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What The People Of Passaic NJ Didn’t Know Almost Killed Them

Will DEP & Chemical Industry Get A Pass On Huge Risks Revealed By Passaic Chemical Fire?

A Bhopal Toxic Catastrophe Can Happen Here

Kuehne Chemical, Kearny, NJ. Accident would kill over 100,000 people. Note chemical industry “Responsible Care” PR logo. Is it responsible to pose this kind of fatal threat to 12 million people living in an urban area?

Kuehne Chemical, Kearny, NJ. Accident would kill over 100,000 people. Note chemical industry “Responsible Care” PR logo. Is it responsible to pose this kind of fatal threat to 12 million people living in an urban area?

These totally unacceptable risks are concentrated in NJ’s poor and minority communities, yet the highly touted NJ environmental justice law does not apply to chemical safety issues, e.g. the DEP Right To Know, Pollution Prevention, or Toxic Catastrophe Prevention Acts.

They built a giant power station
And It ticks each night as the city sleeps
Or maybe seconds from annihilation, yeah
But no one stopped to think about the people
Or just how they would survive
Yes we’ve almost lost Detroit, this time, yeah, this time
When it comes to people’s safety,
money wins out every time. ~~~ We Almost Lost Detroit, Gil Scott-Heron

The people of Passaic NJ and surrounding towns just dodged a deadly bullet. Actually, it was far more than a bullet, it was a bomb.

How can millions of pounds of a deadly chemical be allowed to be stored in a densely populated city?

And it is not the first time –

I was around in 1995 when the Knapp Technologies explosion (hit link for the NY Times story) killed four workers, where an investigation revealed that the Whitman Administration’s rollback of DEP Right To Know (RTK) regulations put workers, emergency responders, and the public at risk.

Just prior to that disaster, the Whitman DEP rolled back chemical safety regulations despite warnings from DEP experts that there would be a “significant increase in the number of potential fatalities“.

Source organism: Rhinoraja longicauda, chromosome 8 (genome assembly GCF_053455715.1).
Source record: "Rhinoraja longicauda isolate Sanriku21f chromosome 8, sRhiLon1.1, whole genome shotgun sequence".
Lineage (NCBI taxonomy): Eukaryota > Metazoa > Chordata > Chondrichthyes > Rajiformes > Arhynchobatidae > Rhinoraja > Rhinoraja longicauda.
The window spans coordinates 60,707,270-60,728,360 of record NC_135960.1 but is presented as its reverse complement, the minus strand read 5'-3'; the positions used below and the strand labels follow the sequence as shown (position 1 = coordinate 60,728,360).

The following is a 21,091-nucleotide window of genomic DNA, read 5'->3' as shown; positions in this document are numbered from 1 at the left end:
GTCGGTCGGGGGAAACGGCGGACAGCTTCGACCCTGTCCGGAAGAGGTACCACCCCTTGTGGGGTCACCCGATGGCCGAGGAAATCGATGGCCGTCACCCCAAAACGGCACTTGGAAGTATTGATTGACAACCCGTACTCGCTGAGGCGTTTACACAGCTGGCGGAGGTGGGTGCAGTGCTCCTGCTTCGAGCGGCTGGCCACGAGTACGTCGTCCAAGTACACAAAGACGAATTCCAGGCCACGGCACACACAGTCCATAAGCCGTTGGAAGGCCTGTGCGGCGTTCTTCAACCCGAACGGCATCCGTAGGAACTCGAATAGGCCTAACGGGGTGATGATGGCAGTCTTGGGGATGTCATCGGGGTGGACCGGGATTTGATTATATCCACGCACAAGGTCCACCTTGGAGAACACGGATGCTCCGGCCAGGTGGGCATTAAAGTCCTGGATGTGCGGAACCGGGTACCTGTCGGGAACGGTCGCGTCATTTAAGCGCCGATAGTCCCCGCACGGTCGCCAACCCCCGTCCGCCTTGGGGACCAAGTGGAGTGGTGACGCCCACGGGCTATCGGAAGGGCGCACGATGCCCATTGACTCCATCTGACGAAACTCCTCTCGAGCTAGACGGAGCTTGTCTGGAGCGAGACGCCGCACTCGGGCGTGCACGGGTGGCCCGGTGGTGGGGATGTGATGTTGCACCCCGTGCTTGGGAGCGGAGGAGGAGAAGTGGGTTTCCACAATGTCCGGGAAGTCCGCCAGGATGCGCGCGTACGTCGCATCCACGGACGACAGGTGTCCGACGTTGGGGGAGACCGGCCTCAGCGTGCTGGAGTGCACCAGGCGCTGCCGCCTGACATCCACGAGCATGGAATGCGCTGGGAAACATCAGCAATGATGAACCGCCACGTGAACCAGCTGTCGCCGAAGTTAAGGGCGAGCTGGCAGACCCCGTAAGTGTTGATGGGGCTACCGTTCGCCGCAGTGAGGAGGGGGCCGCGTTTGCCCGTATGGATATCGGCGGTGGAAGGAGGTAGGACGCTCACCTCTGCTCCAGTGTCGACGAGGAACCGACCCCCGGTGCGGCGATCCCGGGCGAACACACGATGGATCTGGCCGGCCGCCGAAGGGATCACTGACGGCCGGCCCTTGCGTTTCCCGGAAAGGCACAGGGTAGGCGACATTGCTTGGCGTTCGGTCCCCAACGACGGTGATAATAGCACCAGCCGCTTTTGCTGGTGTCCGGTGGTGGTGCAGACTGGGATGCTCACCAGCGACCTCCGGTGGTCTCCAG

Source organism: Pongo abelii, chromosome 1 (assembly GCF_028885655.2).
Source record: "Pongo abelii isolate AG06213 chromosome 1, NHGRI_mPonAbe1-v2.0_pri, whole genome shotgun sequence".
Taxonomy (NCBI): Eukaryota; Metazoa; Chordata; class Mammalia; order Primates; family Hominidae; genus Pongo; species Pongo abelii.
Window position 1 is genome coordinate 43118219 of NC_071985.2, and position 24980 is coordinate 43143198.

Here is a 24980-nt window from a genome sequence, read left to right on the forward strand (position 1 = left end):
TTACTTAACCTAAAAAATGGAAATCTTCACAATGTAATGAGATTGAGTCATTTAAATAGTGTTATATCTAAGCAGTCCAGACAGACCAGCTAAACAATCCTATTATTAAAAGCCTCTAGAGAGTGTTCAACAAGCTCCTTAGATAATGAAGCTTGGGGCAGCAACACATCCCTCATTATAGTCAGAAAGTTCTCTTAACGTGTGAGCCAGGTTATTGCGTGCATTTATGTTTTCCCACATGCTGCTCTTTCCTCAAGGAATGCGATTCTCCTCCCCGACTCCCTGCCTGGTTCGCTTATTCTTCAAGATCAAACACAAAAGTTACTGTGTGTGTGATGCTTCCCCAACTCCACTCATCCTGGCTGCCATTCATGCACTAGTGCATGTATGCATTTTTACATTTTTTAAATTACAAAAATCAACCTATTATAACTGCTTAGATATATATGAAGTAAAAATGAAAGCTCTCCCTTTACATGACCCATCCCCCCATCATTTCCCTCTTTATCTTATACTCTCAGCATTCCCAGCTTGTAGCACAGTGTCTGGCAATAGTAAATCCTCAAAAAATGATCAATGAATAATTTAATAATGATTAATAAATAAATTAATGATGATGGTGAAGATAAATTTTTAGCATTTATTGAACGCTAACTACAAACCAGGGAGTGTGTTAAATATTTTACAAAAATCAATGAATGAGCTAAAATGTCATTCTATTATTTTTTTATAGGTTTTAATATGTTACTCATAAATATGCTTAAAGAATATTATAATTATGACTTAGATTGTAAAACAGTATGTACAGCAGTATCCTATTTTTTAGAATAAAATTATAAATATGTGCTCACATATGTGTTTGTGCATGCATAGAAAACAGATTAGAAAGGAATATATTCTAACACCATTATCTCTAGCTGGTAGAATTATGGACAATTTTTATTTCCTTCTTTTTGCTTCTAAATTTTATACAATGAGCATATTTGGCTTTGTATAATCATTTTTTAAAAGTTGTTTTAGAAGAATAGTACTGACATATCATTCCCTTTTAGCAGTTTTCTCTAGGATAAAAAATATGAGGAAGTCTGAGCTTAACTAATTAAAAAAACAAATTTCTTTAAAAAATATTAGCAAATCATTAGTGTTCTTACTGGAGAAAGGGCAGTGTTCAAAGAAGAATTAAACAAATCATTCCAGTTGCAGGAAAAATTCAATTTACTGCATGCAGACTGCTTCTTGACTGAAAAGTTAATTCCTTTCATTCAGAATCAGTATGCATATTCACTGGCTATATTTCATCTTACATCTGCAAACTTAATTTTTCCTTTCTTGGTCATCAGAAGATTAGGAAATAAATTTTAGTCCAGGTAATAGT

Specifically, a July 29, 1994 memo from Assistant Commissioner Nagy to Commissioner Shinn compared DEP’s strict standards with weaker EPA requirements. It warned of a significant increase in the number of potential fatalities if DEP rolled back NJ standards to federal EPA minimums. This was not some tree hugger warning, it came from Shinn’s own Assistant Commissioner (complete memo found on page 126 of Whitman Senate confirmation transcript):

“Industry (e.g., CIC and NJBIA) would obviously prefer backing off to the EPA thresholds. ….However, the increases made by EPA on adoption were so large (averaging some 18 times the TCPA values with 33 of the 60 substances common to both lists assigned from 5 to 167 times corresponding TCPA values) that they are not technically justifiable in an area as densely populated as New Jersey where substances are generally handled on small sites, and would correlate with a significant increase in the number of potential fatalities.

Got that? The Whitman DEP policy would result in an “Increase in the number of potential fatalities”. That warning was issued 9 months BEFORE the Knapp Technologies disaster. In addition to ignoring those TCPA warnings, Whitman  slashed New Jersey’s Right to know list by about 2,000 chemicals and adopted the weaker federal EPA RTK reporting thresholds, based on Whitman’s Ex. Order #27 federal consistency policy.

DEP’s “Worker and Community Right To Know Act” regulations explicitly acknowledge (but under-regulate) fire and explosive risks: